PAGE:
Thank you for the well written reminder to people about the risks and challenges motorcycle riders face. Clearly you have done some research and shared some good numbers that should put the matter into a perspective anyone should understand. While I sincerely appreciate that you have made the effort to bring the matter to the average driver, it is unfortunate that there are not enough messages like this to promote awareness.
I have been a motorcycle rider for more than 30 years and have had two very serious accidents. Neither of the accidents that I had were “my fault”. One was caused by a driver that was on the wrong side of the road on a mountain road and the other was caused by a road condition known as black ice. Several years ago, my Nephew and I authored a short motorcycle safety booklet that we spent our own money to have printed and we placed them in every local DMV office. We interviewed several riders and came up with some very interesting yet commonsensical advice for them. Even though we thought, at the time, that we had put to print the most important advice that could be offered, I have learned so much more in my continued years of riding.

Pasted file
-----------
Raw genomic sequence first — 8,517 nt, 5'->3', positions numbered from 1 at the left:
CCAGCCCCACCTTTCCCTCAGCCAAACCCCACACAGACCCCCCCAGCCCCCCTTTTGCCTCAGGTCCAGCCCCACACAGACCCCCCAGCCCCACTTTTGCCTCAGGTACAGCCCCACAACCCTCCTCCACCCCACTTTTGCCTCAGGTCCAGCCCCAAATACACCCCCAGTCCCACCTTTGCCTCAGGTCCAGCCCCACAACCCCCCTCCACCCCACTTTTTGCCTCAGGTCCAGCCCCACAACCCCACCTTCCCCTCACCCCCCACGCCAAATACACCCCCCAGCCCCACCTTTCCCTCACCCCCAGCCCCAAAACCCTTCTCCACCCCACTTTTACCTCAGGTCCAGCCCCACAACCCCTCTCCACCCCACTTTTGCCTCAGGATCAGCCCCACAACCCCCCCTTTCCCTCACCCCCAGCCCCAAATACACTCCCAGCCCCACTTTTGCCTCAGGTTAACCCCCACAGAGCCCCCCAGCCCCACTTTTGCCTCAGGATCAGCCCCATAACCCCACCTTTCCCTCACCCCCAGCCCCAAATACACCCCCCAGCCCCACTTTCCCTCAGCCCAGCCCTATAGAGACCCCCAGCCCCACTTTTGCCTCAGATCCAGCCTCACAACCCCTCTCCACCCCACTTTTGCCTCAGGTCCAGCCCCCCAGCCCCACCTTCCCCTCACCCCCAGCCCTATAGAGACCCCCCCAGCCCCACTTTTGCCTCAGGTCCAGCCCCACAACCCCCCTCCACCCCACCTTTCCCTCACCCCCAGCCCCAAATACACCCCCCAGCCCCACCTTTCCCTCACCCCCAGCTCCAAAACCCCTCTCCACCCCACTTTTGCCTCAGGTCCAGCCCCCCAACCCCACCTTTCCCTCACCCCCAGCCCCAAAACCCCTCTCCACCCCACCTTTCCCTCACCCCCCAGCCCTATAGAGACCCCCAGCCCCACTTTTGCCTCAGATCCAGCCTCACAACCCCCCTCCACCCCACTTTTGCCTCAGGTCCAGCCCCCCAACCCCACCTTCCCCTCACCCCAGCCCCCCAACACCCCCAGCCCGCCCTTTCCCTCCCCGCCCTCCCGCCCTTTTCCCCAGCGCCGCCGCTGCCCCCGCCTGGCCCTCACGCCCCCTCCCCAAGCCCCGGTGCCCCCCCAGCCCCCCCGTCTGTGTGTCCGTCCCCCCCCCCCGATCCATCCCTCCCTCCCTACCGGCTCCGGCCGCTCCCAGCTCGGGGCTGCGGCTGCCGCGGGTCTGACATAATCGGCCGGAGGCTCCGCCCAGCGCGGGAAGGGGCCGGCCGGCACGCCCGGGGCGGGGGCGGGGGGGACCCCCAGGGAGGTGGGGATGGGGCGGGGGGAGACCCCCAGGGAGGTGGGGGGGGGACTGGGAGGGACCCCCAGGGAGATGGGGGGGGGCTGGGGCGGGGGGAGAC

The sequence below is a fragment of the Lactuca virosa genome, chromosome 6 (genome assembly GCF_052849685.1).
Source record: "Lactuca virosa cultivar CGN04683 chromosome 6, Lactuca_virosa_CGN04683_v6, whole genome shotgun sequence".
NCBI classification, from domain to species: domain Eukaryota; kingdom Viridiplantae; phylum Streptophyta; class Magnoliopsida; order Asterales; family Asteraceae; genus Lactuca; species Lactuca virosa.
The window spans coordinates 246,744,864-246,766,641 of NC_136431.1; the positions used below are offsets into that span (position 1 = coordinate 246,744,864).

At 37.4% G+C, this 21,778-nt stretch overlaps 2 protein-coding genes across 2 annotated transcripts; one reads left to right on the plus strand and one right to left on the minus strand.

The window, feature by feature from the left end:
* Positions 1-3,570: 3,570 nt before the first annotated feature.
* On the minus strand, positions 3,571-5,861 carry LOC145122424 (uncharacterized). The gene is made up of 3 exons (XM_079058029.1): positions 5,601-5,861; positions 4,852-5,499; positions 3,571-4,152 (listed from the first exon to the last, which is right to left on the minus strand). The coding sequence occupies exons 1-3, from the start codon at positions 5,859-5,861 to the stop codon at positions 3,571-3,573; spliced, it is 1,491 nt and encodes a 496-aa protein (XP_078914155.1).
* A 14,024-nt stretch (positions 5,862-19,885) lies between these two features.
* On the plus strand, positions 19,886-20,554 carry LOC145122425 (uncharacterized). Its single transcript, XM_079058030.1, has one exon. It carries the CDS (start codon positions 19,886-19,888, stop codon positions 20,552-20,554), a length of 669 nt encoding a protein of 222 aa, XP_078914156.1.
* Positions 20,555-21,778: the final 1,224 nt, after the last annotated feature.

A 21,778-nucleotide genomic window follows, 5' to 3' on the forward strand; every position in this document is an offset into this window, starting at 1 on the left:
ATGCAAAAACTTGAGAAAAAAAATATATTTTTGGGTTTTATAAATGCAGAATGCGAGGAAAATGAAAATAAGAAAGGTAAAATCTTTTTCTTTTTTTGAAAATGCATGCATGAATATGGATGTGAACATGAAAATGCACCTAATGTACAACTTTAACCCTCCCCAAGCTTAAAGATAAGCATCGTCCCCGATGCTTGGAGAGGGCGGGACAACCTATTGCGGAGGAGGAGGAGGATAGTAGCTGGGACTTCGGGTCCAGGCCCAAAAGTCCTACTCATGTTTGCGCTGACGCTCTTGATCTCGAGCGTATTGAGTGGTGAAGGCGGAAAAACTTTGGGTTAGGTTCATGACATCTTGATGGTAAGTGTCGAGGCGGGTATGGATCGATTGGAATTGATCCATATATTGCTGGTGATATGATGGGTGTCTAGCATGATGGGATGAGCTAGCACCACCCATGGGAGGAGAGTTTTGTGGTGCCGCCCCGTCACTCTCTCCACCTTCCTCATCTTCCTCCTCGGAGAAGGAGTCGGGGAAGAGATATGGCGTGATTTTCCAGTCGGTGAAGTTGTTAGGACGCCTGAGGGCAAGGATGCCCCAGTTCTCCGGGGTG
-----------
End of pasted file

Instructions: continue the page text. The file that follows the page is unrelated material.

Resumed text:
I guess the bottom line is that experience is your best defense against bad drivers and/or conditions. One would ask then, how can you survive the risky period between beginner and seasoned rider? The answer is not simple and I am glad that our State (as an example) requires motorcycle safety training prior to issuing a motorcycle license. My guess though, is that we will still have the speed demons on their “pocket rocket” splitting lanes at 70 miles an hour. We will still have people in their cars not paying enough attention to others around them but getting the word out such as you have done, is always helpful. Perhaps our little college newspaper is not going to give the subject an enormous amount of coverage but every little bit helps.
Thanks again for taking the time to bring this subject to the forefront and I hope to see more on the (to me) very important matter.?
Chet Galland Director of Engineering Services Physical Plant Management